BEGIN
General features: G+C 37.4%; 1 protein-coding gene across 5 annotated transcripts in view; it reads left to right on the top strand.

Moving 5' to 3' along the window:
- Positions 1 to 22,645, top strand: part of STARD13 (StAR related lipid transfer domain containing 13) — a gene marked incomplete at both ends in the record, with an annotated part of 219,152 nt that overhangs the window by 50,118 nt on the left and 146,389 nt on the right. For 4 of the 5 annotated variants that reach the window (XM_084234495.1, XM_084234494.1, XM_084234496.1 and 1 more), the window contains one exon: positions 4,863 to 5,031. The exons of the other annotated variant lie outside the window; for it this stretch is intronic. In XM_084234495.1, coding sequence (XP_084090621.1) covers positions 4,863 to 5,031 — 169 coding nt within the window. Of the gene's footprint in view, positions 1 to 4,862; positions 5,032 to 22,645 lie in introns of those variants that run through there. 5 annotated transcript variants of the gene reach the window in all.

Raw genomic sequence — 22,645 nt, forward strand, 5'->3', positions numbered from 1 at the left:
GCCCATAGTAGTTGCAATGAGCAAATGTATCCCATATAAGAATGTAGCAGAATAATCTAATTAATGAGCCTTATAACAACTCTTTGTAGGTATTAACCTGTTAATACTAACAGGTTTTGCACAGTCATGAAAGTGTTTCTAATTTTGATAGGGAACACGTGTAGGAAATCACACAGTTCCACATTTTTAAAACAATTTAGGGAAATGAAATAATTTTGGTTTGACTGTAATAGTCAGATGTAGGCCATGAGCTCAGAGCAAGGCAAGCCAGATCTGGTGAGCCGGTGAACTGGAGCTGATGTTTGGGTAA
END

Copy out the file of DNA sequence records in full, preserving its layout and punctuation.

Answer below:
General features: G+C 37.4%; 1 protein-coding gene across 5 annotated transcripts in view; it reads left to right on the top strand.

Moving 5' to 3' along the window:
- Positions 1 to 22,645, top strand: part of STARD13 (StAR related lipid transfer domain containing 13) — a gene marked incomplete at both ends in the record, with an annotated part of 219,152 nt that overhangs the window by 50,118 nt on the left and 146,389 nt on the right. For 4 of the 5 annotated variants that reach the window (XM_084234495.1, XM_084234494.1, XM_084234496.1 and 1 more), the window contains one exon: positions 4,863 to 5,031. The exons of the other annotated variant lie outside the window; for it this stretch is intronic. In XM_084234495.1, coding sequence (XP_084090621.1) covers positions 4,863 to 5,031 — 169 coding nt within the window. Of the gene's footprint in view, positions 1 to 4,862; positions 5,032 to 22,645 lie in introns of those variants that run through there. 5 annotated transcript variants of the gene reach the window in all.

Raw genomic sequence — 22,645 nt, forward strand, 5'->3', positions numbered from 1 at the left:
GCCCATAGTAGTTGCAATGAGCAAATGTATCCCATATAAGAATGTAGCAGAATAATCTAATTAATGAGCCTTATAACAACTCTTTGTAGGTATTAACCTGTTAATACTAACAGGTTTTGCACAGTCATGAAAGTGTTTCTAATTTTGATAGGGAACACGTGTAGGAAATCACACAGTTCCACATTTTTAAAACAATTTAGGGAAATGAAATAATTTTGGTTTGACTGTAATAGTCAGATGTAGGCCATGAGCTCAGAGCAAGGCAAGCCAGATCTGGTGAGCCGGTGAACTGGAGCTGATGTTTGGGTAA